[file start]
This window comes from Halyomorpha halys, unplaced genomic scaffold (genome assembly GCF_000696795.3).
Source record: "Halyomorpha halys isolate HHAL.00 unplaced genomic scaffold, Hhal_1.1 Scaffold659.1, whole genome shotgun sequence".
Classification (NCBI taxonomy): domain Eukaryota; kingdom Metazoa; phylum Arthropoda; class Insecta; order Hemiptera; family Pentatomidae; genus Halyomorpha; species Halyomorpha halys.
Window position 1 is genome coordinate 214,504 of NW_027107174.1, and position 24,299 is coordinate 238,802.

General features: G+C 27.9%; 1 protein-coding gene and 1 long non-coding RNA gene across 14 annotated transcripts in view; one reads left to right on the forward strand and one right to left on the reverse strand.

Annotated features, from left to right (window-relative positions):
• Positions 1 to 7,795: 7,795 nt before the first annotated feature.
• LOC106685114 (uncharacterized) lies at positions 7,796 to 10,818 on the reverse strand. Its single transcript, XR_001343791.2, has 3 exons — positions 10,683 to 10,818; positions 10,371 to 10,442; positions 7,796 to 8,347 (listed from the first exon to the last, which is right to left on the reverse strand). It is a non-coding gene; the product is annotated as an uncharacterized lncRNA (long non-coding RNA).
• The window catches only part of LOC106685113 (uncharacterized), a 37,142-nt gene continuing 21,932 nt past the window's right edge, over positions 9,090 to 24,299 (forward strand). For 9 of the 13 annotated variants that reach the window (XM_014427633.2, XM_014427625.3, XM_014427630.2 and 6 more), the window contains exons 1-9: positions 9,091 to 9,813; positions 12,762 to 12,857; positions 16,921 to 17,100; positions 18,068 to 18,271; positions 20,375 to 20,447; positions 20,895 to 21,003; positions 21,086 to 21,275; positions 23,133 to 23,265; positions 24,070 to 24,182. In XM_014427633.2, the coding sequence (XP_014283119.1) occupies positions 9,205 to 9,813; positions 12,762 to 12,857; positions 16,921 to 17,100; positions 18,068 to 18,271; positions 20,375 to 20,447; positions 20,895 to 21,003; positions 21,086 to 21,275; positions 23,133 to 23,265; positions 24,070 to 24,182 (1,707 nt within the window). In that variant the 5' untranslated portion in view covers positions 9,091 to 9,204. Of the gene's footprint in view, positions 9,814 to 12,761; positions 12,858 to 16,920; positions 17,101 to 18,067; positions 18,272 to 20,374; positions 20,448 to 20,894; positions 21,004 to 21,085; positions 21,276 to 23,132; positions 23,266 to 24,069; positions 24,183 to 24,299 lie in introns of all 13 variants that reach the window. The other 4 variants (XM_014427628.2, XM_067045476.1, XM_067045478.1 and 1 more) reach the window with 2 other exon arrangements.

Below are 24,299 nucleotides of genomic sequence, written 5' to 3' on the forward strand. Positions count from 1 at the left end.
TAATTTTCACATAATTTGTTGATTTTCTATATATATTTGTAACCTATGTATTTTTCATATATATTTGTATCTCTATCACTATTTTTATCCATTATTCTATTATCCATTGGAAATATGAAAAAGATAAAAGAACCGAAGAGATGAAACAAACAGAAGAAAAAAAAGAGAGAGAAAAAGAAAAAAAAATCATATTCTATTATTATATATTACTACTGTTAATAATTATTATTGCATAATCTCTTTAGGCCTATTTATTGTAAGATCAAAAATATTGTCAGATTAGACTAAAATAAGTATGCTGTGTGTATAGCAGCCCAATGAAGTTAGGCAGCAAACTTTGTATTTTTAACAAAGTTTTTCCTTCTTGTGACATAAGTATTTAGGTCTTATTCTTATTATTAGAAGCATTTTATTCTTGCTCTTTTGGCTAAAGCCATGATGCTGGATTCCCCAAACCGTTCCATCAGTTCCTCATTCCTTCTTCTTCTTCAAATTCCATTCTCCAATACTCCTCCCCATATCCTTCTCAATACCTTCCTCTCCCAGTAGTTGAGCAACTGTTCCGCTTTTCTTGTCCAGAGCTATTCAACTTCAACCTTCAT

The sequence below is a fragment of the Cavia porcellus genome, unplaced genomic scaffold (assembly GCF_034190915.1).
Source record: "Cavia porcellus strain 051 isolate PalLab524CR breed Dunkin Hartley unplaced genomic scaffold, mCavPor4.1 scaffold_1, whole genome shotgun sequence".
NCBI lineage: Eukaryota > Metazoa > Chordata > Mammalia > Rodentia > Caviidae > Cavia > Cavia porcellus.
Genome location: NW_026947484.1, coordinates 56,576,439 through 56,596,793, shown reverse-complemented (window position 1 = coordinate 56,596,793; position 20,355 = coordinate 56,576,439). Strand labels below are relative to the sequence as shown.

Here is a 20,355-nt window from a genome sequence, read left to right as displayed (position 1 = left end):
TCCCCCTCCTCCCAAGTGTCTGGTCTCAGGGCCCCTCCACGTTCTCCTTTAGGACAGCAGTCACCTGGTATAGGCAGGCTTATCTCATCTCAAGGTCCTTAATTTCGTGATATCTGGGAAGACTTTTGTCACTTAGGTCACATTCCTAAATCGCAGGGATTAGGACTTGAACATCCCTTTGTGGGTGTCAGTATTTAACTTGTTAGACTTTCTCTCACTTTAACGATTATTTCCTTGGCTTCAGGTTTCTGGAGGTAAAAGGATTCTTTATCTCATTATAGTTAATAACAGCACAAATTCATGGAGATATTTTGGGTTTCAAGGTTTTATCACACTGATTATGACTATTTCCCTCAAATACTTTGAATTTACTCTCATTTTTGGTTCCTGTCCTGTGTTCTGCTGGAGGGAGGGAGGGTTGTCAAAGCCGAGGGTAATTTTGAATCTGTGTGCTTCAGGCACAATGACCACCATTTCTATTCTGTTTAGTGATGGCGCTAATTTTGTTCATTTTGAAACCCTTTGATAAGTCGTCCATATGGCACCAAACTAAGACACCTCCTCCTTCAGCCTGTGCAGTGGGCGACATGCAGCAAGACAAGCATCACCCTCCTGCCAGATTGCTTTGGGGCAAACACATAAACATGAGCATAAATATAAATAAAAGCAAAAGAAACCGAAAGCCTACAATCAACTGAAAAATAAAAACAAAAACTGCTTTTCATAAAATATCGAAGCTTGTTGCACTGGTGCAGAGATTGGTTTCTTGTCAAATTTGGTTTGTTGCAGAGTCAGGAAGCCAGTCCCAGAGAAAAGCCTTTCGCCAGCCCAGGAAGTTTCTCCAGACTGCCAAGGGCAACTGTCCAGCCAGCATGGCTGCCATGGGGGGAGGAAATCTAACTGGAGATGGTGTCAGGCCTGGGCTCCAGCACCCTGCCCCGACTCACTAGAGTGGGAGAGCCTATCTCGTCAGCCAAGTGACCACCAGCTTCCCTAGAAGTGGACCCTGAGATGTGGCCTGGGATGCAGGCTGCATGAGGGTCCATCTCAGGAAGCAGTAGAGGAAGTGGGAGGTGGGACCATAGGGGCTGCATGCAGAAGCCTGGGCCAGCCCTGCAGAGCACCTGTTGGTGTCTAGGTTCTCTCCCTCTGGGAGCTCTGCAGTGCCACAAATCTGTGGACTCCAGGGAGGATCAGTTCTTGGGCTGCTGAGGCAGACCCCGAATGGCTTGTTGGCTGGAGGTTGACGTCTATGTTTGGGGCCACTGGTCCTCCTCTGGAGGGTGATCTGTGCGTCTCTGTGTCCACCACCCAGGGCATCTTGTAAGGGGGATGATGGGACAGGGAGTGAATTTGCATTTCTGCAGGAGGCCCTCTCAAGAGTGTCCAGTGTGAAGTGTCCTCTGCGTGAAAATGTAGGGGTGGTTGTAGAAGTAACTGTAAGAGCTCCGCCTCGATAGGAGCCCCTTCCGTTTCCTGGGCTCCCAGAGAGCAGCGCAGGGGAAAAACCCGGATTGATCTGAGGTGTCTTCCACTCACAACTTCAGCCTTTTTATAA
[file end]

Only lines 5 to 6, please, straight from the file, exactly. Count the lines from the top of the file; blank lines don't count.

General features: G+C 27.9%; 1 protein-coding gene and 1 long non-coding RNA gene across 14 annotated transcripts in view; one reads left to right on the forward strand and one right to left on the reverse strand.

Annotated features, from left to right (window-relative positions):